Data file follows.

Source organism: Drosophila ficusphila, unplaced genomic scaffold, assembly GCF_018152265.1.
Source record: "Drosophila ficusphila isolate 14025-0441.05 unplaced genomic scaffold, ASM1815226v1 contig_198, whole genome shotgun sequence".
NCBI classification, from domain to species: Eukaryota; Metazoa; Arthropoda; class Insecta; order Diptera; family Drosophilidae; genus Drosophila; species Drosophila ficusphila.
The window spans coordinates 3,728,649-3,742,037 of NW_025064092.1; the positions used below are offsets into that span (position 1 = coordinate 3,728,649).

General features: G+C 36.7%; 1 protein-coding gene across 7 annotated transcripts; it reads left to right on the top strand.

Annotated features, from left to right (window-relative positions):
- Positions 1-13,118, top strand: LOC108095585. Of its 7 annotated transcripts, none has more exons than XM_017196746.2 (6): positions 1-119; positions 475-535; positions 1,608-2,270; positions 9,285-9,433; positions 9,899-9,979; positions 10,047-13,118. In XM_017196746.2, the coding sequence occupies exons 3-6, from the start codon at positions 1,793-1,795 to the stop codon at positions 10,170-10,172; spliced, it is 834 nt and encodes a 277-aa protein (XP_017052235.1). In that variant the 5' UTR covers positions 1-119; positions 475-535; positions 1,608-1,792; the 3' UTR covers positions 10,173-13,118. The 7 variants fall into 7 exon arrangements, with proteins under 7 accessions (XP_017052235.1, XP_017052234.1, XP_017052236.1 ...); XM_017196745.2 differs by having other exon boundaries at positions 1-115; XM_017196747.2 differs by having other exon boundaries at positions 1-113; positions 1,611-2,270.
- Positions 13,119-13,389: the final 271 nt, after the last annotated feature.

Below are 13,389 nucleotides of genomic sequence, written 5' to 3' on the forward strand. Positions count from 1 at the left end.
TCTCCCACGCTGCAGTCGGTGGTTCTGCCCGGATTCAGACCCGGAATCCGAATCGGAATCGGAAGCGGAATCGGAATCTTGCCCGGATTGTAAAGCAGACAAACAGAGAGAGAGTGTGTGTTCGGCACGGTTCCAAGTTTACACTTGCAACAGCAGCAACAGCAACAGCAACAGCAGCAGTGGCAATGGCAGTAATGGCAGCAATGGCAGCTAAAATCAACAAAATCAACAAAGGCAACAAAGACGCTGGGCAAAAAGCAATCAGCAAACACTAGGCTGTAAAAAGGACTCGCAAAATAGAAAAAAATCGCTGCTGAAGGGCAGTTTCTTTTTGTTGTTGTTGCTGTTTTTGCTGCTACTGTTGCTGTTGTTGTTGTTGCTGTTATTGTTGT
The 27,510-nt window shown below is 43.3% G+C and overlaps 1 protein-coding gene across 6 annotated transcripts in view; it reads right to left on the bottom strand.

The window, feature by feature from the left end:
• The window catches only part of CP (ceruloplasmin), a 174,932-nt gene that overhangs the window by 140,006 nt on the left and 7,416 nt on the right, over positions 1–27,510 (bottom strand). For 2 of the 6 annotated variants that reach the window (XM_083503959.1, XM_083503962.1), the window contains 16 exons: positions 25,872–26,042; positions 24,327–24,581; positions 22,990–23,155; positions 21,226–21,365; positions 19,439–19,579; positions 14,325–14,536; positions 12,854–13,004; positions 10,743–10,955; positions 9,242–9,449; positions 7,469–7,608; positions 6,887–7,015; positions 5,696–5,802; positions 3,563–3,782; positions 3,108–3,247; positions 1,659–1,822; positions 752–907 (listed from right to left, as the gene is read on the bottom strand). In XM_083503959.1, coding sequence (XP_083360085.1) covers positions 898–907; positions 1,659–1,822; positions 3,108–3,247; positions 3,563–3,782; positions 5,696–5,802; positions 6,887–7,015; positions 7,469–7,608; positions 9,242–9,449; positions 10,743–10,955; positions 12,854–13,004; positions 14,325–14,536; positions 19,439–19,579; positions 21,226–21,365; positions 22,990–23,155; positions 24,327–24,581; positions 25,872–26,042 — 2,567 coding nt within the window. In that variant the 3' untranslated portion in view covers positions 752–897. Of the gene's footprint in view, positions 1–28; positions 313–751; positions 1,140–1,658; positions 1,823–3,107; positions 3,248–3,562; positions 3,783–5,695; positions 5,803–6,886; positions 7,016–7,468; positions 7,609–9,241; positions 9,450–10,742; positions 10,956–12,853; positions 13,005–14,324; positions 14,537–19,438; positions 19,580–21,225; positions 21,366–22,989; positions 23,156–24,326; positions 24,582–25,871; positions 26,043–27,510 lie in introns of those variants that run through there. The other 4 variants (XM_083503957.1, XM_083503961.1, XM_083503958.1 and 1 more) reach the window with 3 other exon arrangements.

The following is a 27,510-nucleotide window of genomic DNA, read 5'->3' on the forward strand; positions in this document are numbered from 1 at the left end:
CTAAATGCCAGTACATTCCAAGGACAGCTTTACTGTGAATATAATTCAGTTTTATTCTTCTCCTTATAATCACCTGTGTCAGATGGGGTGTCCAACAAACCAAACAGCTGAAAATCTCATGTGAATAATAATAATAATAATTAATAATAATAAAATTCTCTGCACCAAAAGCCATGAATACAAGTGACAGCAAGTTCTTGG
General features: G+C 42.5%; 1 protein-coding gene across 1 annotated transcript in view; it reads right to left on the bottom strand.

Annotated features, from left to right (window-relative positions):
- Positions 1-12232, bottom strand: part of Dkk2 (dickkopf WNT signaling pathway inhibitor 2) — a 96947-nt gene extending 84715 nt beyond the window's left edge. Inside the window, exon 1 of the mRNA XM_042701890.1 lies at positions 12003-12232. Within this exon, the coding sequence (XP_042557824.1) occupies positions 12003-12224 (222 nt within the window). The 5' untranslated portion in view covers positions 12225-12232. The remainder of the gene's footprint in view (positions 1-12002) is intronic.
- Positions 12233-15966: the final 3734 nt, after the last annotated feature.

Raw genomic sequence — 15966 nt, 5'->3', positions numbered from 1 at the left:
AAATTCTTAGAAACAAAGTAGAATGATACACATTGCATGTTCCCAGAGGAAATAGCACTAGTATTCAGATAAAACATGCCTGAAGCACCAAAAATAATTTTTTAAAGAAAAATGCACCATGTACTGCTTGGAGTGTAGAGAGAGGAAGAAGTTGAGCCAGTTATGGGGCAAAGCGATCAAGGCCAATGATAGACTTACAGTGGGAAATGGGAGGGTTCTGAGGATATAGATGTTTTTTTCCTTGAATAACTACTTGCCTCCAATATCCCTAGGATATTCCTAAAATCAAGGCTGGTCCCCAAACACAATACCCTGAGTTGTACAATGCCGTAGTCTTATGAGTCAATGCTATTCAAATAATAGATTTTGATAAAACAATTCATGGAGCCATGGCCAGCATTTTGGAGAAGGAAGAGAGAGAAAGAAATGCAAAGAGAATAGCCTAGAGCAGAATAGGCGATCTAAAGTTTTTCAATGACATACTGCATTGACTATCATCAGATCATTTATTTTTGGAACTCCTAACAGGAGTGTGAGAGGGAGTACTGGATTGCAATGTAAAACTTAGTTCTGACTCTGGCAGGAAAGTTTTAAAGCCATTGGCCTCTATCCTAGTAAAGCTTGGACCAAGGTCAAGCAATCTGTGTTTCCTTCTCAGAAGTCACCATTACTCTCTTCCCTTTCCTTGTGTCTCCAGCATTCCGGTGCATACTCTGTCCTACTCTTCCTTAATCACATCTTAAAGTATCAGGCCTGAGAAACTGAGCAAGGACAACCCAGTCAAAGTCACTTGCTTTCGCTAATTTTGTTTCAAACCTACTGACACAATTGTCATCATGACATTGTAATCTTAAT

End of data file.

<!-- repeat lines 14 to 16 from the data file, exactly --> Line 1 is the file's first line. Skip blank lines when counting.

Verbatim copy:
The following is a 27,510-nucleotide window of genomic DNA, read 5'->3' on the forward strand; positions in this document are numbered from 1 at the left end:
CTAAATGCCAGTACATTCCAAGGACAGCTTTACTGTGAATATAATTCAGTTTTATTCTTCTCCTTATAATCACCTGTGTCAGATGGGGTGTCCAACAAACCAAACAGCTGAAAATCTCATGTGAATAATAATAATAATAATTAATAATAATAAAATTCTCTGCACCAAAAGCCATGAATACAAGTGACAGCAAGTTCTTGG
General features: G+C 42.5%; 1 protein-coding gene across 1 annotated transcript in view; it reads right to left on the bottom strand.